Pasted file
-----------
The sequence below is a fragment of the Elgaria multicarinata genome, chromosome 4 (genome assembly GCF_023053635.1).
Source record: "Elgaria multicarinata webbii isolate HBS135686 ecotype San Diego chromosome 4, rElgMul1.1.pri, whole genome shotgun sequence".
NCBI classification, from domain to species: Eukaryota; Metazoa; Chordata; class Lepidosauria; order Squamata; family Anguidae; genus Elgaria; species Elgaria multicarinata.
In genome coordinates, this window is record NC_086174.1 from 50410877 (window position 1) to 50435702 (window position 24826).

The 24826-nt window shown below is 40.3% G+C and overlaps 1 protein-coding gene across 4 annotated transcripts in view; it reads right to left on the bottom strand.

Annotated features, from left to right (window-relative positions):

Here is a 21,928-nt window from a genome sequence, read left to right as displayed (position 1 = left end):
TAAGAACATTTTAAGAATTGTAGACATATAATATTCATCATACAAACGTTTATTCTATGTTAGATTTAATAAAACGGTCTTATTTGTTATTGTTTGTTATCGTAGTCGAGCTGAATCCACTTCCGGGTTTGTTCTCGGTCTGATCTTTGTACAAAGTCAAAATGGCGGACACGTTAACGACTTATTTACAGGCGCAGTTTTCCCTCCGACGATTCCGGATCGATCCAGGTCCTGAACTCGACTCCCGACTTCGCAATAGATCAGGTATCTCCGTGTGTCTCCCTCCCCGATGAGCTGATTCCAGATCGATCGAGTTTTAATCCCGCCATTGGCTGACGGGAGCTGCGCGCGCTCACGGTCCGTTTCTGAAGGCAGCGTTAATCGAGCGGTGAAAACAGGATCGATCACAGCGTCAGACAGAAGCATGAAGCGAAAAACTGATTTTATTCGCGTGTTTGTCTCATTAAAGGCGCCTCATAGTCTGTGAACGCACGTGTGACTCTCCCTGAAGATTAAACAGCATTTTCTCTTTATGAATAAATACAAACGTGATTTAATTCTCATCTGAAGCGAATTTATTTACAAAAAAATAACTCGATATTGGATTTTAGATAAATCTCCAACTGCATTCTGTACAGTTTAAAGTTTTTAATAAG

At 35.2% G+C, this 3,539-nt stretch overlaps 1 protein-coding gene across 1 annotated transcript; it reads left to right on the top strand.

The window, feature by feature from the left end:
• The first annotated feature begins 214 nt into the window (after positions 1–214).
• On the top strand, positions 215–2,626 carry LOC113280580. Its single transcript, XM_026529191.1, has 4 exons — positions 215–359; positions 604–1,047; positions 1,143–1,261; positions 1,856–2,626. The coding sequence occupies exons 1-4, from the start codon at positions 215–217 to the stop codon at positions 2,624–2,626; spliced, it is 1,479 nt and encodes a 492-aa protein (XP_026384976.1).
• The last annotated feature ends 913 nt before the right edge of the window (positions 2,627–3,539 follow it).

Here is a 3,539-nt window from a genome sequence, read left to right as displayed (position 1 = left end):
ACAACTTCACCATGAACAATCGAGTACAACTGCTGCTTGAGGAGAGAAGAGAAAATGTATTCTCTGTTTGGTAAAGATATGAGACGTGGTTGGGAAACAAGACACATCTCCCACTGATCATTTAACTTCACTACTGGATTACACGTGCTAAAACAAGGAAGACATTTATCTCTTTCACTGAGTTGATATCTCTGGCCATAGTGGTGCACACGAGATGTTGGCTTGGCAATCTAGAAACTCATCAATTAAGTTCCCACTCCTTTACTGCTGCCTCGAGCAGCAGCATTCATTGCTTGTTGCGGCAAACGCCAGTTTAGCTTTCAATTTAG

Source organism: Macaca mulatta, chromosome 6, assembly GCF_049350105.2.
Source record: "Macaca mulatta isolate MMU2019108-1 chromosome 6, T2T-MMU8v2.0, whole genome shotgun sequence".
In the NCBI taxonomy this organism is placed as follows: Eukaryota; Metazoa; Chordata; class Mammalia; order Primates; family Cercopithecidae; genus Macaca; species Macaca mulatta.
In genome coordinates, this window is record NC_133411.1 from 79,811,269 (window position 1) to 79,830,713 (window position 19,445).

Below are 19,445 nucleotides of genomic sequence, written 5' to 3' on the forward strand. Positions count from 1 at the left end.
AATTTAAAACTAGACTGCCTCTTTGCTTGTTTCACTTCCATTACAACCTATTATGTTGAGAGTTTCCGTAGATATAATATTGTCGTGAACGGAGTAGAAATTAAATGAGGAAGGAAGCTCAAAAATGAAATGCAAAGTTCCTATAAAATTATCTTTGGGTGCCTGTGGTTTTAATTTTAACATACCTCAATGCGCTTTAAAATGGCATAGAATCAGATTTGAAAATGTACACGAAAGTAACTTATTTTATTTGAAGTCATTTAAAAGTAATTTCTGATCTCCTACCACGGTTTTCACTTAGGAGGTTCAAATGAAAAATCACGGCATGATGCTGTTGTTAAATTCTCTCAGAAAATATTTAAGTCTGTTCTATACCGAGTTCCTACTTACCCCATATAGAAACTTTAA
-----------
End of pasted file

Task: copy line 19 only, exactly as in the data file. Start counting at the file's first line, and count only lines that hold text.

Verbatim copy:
In genome coordinates, this window is record NC_133411.1 from 79,811,269 (window position 1) to 79,830,713 (window position 19,445).